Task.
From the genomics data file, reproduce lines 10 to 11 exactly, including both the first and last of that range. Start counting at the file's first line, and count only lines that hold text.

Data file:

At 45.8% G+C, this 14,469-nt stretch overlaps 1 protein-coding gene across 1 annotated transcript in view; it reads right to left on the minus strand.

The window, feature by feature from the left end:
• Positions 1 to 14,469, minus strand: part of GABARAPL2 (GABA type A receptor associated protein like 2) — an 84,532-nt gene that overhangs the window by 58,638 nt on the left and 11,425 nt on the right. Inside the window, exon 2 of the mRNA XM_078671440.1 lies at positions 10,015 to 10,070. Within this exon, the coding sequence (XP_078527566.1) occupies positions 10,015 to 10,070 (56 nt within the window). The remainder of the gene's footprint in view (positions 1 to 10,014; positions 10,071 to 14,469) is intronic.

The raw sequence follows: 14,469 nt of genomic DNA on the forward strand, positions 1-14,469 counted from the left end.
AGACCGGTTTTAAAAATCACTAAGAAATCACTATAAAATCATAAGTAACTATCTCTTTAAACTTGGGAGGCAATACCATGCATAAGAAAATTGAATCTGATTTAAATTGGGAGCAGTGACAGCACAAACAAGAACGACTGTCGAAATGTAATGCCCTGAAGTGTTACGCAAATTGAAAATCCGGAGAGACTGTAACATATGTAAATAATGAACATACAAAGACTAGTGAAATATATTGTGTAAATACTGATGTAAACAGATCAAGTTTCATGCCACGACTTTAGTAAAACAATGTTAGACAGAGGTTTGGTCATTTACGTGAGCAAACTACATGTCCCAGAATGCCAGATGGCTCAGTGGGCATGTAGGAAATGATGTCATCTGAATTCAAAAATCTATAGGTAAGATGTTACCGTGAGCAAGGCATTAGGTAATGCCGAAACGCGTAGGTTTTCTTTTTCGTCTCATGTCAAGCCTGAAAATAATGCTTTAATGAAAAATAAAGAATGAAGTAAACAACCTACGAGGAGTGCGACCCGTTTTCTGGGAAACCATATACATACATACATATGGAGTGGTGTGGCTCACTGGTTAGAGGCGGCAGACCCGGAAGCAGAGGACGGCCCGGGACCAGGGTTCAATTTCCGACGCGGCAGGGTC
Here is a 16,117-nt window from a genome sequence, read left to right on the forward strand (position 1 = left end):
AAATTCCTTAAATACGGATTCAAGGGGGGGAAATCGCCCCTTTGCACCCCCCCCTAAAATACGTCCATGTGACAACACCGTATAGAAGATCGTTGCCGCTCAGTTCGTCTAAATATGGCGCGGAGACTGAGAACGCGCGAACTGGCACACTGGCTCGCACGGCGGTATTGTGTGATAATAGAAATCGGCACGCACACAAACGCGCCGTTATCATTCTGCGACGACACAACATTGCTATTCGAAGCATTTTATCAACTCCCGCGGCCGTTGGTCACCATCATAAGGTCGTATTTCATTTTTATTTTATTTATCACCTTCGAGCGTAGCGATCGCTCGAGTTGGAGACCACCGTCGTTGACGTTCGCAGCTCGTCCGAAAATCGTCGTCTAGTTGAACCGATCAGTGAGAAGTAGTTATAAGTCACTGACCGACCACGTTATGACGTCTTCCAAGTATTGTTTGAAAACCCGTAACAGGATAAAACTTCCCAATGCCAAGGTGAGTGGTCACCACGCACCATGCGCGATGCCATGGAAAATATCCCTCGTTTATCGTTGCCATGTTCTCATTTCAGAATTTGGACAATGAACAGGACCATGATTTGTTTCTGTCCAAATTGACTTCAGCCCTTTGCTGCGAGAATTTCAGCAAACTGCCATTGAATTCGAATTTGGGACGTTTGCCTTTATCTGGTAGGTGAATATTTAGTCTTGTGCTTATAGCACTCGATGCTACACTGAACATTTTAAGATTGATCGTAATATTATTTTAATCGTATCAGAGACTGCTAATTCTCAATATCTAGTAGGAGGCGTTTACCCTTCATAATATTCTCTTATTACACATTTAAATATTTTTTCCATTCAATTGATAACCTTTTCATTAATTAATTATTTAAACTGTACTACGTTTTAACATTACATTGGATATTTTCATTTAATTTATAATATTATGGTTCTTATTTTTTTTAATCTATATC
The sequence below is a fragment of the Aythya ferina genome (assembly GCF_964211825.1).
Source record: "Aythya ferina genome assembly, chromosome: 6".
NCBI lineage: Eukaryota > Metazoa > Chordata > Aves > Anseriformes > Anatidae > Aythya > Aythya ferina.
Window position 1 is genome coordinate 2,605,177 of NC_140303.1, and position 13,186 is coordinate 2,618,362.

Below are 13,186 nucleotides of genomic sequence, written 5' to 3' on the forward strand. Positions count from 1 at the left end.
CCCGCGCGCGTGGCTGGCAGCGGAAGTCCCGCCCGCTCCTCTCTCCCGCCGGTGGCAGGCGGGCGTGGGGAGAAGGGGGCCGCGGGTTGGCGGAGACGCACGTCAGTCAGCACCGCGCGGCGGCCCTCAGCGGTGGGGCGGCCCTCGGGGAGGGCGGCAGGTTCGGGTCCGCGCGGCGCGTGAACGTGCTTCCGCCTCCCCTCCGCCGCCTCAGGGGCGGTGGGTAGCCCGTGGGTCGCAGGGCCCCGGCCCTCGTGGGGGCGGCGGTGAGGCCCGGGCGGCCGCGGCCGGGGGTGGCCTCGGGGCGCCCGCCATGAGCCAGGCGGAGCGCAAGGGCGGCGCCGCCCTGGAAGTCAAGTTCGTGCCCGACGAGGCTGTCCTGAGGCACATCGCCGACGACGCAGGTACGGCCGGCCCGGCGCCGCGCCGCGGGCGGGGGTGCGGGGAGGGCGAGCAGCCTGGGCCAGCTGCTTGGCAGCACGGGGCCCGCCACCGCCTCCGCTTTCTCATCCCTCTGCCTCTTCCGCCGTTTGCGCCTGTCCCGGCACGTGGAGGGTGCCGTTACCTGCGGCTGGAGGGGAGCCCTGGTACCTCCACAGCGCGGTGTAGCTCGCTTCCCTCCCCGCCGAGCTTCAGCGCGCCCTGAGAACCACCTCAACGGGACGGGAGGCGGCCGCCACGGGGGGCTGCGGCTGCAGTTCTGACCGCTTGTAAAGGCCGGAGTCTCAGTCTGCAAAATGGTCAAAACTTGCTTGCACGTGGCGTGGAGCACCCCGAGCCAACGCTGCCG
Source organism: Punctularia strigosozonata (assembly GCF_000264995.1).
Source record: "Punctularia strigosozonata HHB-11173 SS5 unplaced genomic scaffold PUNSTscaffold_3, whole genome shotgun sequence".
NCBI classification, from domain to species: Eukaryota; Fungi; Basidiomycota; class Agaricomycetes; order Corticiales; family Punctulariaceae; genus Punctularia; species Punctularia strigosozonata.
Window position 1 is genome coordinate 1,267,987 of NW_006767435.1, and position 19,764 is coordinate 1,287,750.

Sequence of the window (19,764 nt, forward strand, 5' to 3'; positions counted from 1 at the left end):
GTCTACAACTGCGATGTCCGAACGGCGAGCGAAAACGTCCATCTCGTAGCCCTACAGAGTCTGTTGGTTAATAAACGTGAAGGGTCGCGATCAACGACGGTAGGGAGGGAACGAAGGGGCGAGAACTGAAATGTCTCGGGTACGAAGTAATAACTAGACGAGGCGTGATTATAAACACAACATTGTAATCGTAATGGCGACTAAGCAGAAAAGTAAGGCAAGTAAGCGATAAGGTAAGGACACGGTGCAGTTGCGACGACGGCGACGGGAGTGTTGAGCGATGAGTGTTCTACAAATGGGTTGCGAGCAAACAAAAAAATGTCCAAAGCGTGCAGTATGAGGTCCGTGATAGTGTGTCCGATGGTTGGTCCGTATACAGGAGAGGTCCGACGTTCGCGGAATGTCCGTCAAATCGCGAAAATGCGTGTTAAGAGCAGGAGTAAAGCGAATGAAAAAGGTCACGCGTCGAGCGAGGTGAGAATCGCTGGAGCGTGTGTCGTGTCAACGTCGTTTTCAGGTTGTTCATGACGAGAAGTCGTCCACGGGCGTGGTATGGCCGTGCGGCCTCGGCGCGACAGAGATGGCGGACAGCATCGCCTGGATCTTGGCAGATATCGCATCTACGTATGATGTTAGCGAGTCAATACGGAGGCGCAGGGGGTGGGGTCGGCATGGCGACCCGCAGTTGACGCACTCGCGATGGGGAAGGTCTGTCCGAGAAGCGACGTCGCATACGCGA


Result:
NCBI lineage: Eukaryota > Metazoa > Chordata > Aves > Anseriformes > Anatidae > Aythya > Aythya ferina.
Window position 1 is genome coordinate 2,605,177 of NC_140303.1, and position 13,186 is coordinate 2,618,362.